This week, we published our eighth annual report on Measuring the return from pharmaceutical innovation. Our report tracks the annual return on investment that the 12 leading biopharma companies (by 2009 R&D spend) might expect to achieve from their late-stage pipelines, as well as tracking the performance of an extension cohort of four mid-to-large cap biopharma companies for the third consecutive year. This week's blog by Matthew Thaxter, an analyst at the centre, gives his take on the findings from this year’s report.
A new future for R&D?
This is the second year in which I have been part of the project team involved in producing the report, but the first in which I have been involved from the outset (having joined mid-way through last year’s project). Being involved from the off gave me a deeper insight into the R&D expenditure and forecast sales data underpinning our analysis. During this period of data collation and analysis, my awareness of the complexity involved in calculating the return on investment in pharmaceutical research and development (R&D) grew significantly, as did my appreciation of the value offered by our consistent and objective measure of industry performance.
Our modelling of this year’s data revealed that the projected returns for our original cohort of 12 biopharma companies had declined again, coming in at 3.2 per cent - down from 3.7 per cent last year. The extension cohort once again outperformed the original cohort, seeing an improvement of 2 percentage points on 2016 in its forecast returns to 11.9 per cent, but still down on the 2014 high of 17.7 per cent (see Figure 1 below).
Figure 1 – Return on late-stage portfolio, 2010-17 – original and extension cohort
Source: Deloitte research, 2017
While a record low of projected returns has been set by the original cohort, a more striking data point for me from this year’s analysis is the decline in the number of late-stage assets for the original cohort to a new low of 159 (down from 189 in 2016). During the reporting period of 1 May 2016 to 30 April 2017, there was a 21 per cent decline in the number of new Phase III trials commenced by the original cohort. This, in addition to a greater number of late-stage terminations in comparison to last year, have contributed to a much smaller late-stage pipeline this year. These trends in new and terminated assets are both results of the original cohort’s ongoing strategic switch towards drug development for more niche indications and rarer diseases. Despite the higher attrition rates for these therapeutic areas, the higher price tags and associated returns are significant pull factors for R&D-based companies.
On a more positive note for the original cohort, peak sales per asset have risen for the first time since 2014, now standing at $465m - up from $394m in 2016. The aforementioned strategic switch from the original cohort has resulted in fewer late-stage pipeline assets, but greater forecast value per asset. It is also a possibility that in the past year, a number of assets have been purposefully removed from pipelines that were not expected to either obtain regulatory approval or achieve sufficient levels of reimbursement. The extension cohort has also seen an improvement in its projected peak sales per asset back to blockbuster levels at $1.13bn – up from $801m in 2016.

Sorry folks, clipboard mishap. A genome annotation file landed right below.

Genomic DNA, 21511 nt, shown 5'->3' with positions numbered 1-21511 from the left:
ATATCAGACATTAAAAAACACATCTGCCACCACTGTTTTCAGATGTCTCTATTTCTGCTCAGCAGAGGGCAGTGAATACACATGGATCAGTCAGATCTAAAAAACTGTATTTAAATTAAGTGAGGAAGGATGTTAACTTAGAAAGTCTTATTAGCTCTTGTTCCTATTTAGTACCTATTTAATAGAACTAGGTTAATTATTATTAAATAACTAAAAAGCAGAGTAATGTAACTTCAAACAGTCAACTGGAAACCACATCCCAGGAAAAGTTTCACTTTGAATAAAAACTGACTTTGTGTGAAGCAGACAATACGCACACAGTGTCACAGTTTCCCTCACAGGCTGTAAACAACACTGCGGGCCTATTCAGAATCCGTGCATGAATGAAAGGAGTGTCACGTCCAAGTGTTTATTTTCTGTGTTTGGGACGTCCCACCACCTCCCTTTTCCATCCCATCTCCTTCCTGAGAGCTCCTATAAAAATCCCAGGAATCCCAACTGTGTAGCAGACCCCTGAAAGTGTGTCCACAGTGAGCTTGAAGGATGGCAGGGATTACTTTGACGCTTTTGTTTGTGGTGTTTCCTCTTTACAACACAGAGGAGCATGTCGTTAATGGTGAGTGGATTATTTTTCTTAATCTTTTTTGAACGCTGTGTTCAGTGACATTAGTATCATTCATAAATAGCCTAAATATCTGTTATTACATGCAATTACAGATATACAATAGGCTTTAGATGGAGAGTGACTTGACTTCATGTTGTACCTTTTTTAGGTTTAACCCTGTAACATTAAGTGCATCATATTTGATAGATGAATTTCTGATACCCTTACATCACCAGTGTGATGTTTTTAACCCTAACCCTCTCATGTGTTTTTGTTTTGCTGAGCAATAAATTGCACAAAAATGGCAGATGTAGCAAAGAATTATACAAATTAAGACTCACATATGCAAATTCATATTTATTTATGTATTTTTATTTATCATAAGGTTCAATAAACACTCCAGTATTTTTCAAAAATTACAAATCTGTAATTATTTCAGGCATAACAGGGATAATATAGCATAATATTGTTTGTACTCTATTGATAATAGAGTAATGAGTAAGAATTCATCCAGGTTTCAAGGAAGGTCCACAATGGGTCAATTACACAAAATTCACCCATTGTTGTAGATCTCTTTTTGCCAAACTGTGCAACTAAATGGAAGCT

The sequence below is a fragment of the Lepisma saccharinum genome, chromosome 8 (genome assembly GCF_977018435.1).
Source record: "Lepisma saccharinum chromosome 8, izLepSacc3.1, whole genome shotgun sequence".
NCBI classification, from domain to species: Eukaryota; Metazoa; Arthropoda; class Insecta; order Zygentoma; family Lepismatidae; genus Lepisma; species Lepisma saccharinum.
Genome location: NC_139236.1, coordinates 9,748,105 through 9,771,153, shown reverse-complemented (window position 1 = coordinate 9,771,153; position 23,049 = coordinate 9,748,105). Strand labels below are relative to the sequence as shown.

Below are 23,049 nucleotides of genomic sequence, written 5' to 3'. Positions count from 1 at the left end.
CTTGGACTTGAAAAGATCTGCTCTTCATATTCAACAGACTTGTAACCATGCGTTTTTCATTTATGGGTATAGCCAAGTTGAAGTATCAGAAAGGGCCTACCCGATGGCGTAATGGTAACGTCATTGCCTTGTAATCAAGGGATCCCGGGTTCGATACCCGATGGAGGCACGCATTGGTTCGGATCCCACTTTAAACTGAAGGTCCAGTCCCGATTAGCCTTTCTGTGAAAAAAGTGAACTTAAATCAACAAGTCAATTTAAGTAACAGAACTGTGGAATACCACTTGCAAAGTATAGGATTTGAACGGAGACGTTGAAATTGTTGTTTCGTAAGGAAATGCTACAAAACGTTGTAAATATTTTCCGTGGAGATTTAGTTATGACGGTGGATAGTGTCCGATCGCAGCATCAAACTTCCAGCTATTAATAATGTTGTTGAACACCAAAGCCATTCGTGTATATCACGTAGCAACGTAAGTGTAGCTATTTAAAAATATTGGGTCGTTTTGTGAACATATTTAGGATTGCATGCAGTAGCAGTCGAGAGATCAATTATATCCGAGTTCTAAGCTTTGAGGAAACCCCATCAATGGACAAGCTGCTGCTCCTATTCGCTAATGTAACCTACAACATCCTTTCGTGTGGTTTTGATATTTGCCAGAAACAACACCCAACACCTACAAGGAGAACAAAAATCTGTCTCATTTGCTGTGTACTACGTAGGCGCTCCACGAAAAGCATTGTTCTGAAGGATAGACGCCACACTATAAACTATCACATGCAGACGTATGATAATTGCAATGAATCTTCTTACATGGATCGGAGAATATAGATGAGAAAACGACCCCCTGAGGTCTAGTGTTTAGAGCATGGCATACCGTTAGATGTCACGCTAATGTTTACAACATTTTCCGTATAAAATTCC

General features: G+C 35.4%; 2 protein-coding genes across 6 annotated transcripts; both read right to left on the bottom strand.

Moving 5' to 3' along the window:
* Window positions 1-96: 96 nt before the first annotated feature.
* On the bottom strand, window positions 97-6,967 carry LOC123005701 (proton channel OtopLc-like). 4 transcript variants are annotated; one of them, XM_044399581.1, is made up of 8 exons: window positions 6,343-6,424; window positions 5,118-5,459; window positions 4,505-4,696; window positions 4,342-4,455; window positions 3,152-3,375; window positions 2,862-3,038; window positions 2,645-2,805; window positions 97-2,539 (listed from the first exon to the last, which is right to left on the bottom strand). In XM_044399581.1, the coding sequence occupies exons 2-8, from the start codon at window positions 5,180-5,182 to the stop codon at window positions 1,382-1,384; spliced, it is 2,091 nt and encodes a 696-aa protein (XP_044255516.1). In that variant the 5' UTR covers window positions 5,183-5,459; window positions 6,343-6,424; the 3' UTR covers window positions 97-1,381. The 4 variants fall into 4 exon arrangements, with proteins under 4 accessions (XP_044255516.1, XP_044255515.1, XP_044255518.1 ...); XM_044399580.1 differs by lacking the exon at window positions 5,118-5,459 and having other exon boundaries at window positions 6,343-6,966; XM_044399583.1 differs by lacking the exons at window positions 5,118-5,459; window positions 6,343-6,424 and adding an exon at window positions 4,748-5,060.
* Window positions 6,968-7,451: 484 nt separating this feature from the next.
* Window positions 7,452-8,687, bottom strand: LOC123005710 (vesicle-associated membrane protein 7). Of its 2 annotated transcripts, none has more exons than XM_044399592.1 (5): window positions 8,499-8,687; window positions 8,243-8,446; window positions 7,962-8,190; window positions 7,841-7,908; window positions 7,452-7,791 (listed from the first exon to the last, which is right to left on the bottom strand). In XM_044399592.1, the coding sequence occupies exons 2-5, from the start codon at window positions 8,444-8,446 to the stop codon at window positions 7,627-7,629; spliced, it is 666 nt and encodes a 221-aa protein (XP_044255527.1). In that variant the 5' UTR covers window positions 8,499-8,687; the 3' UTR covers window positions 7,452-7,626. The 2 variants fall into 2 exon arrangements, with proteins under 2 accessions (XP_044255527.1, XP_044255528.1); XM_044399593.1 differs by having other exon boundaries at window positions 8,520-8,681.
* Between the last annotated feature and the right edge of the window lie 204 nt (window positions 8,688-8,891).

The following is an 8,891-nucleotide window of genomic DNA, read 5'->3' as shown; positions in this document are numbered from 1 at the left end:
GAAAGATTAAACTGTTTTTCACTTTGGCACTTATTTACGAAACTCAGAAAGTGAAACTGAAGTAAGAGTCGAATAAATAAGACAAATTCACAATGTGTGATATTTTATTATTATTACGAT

However, the focus on developing assets with higher peak sales potential is counterbalanced by a higher likelihood of failure, and the cost of bringing these assets to market is still disproportionately high at $1,992m - up from $1,539m in 2016. This figure is largely impacted by the number of late-stage assets, however, even at a constant asset number the cost of developing an asset from discovery to launch would have come in at $1,676m. Escalating R&D costs is a trend shared by the extension cohort, which has seen a more modest increase in its cost to bring an asset to market from $1.98bn in 2016 to $2.17bn this year.
It would be a mistake to use these projected financial returns as the only measure of pharmaceutical innovation, and as such, in this year’s analysis we tracked a number of metrics to assess product innovation. New molecular entity (NME) approvals are a commonly used metric, and our analysis demonstrated that the number of NME approvals from the FDA and EMA in 2017 has already surpassed last year’s total, with levels expected to reach those last seen in 2014. For both the original and extension cohorts, the percentage of launched and late-stage pipeline assets that are first-in-class has declined over the past three years, but at 50 per cent of approvals and 46 per cent of the late-stage pipeline in 2017, this still represents a significant amount. Conversely, the proportion of drugs with orphan/fast-track/breakthrough designation has increased to 70 per cent of peak sales for approved assets, demonstrating that innovation in biopharma is contributing significant patient value, as those with limited or no treatment options gain access to effective therapies.
Ultimately it is clear that the biopharma industry continues to face an incredibly difficult R&D environment, facing many challenges including increased competition and cycle times, shorter time in market, expiring patents, declining peak sales and pressure around reimbursement and regulatory scrutiny. However, there is significant technological innovation in the industry which is starting to be used to drive efficiency, replenish pipelines and bend the cost curves that have been rising since our series began. These technologies, including artificial intelligence, robotic and cognitive automation and real world evidence are the focus of the second section of this year’s report. Going forward, it will be interesting to track the adoption of these technologies among our original and extension cohorts, and the impact that they have on these companies’ R&D efficiency and productivity.